Why the newly passed federal tax cut will mean higher state taxes for some in Colorado
The counter-intuitive result could generate between $215 million and $340 million next fiscal year
December 20, 2017
The $1.5 trillion federal tax cut bill awaiting President Donald Trump's signature will cause a de facto state tax hike for some Coloradans, state budget forecasters said Wednesday, news that could be viewed as an unexpected Christmas gift for state budget writers, or as a lump of coal for those who will foot the bill.
The counterintuitive result could generate between $218 million and $340 million next fiscal year under separate quarterly revenue forecasts released Wednesday, an unexpected windfall that immediately raised hopes for more transportation funding in the 2018-19 state budget.
The explanation comes down to how the state calculates its income taxes:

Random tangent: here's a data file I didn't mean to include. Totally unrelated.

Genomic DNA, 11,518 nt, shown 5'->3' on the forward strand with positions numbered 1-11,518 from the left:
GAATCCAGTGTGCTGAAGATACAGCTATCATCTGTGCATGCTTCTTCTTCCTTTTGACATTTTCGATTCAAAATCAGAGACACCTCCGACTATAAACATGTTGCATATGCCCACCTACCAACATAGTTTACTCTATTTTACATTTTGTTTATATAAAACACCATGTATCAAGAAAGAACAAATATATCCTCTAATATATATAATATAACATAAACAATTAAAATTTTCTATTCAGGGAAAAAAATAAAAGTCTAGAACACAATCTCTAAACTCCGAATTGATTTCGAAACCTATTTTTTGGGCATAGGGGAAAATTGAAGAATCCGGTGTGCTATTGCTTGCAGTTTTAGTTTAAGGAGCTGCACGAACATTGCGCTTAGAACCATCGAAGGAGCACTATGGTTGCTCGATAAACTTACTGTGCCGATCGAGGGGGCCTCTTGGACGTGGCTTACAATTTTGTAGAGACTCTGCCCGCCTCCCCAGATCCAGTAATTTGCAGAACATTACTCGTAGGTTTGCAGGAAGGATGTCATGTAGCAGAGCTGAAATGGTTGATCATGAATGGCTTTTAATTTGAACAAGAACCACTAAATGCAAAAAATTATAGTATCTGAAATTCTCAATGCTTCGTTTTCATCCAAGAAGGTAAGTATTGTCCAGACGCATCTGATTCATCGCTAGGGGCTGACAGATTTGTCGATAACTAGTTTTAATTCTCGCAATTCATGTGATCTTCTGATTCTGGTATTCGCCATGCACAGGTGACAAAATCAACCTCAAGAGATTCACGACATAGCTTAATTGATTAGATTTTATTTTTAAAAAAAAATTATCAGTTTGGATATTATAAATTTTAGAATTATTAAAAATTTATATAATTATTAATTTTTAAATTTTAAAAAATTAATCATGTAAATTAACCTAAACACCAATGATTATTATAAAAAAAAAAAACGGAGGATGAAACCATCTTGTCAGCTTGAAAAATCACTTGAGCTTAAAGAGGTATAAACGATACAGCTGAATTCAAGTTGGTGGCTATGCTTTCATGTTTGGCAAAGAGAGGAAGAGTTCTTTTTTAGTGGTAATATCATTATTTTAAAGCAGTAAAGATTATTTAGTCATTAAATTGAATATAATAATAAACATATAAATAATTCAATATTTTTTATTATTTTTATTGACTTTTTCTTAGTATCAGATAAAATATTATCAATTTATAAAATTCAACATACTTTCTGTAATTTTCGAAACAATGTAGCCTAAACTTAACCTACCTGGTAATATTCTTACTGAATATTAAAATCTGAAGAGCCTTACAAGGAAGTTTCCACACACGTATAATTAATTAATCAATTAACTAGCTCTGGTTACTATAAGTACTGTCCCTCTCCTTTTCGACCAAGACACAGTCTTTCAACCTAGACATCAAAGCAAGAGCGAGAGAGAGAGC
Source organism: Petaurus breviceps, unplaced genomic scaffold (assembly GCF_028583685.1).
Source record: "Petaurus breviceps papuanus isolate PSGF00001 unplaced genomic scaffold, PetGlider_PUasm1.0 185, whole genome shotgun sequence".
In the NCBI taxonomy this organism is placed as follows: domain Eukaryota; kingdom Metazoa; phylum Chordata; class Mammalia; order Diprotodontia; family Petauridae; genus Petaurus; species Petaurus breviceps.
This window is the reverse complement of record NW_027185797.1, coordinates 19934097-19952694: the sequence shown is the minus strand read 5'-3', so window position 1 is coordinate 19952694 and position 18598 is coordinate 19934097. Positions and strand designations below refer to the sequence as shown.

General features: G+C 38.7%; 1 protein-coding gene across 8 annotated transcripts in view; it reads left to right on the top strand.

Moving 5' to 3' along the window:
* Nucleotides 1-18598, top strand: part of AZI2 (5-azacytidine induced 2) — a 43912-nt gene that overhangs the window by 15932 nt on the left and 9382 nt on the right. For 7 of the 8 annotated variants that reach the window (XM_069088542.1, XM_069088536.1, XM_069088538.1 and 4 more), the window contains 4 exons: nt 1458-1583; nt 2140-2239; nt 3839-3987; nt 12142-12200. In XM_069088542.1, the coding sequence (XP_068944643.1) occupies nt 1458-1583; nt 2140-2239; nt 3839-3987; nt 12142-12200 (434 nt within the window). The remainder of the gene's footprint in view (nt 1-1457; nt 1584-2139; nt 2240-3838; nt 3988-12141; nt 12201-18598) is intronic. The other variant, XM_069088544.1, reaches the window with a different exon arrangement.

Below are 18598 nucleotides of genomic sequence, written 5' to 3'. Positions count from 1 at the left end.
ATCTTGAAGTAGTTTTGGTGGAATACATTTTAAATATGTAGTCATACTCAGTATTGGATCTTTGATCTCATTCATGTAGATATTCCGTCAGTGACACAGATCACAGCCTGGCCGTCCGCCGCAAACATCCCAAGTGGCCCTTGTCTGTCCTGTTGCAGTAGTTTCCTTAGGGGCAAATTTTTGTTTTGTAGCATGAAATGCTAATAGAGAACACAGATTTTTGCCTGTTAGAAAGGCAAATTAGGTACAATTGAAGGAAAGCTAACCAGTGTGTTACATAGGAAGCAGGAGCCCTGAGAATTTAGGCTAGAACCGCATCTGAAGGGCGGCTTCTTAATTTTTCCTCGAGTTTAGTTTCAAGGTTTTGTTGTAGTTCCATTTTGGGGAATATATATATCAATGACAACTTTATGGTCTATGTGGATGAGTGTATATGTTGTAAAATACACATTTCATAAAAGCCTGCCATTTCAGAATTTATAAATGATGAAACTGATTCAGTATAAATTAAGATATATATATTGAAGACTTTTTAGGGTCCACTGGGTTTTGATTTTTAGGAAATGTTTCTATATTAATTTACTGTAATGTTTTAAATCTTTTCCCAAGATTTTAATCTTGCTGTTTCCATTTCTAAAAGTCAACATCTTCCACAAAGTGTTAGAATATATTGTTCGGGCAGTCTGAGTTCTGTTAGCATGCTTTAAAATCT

State income taxes are a flat 4.63 percent of federal taxable income. And while the Republican tax bill would cut federal income taxes, it also eliminates or caps a number of deductions, resulting in a broader tax base. The net result at a federal level is lower taxes for most individuals, because a drop in tax rates will more than offset the lost deductions in most cases.
But in Colorado, state income tax collections would grow, because the tax rate of 4.63 won't change, while the base — the amount of income that is considered taxable — grows because of fewer deductions.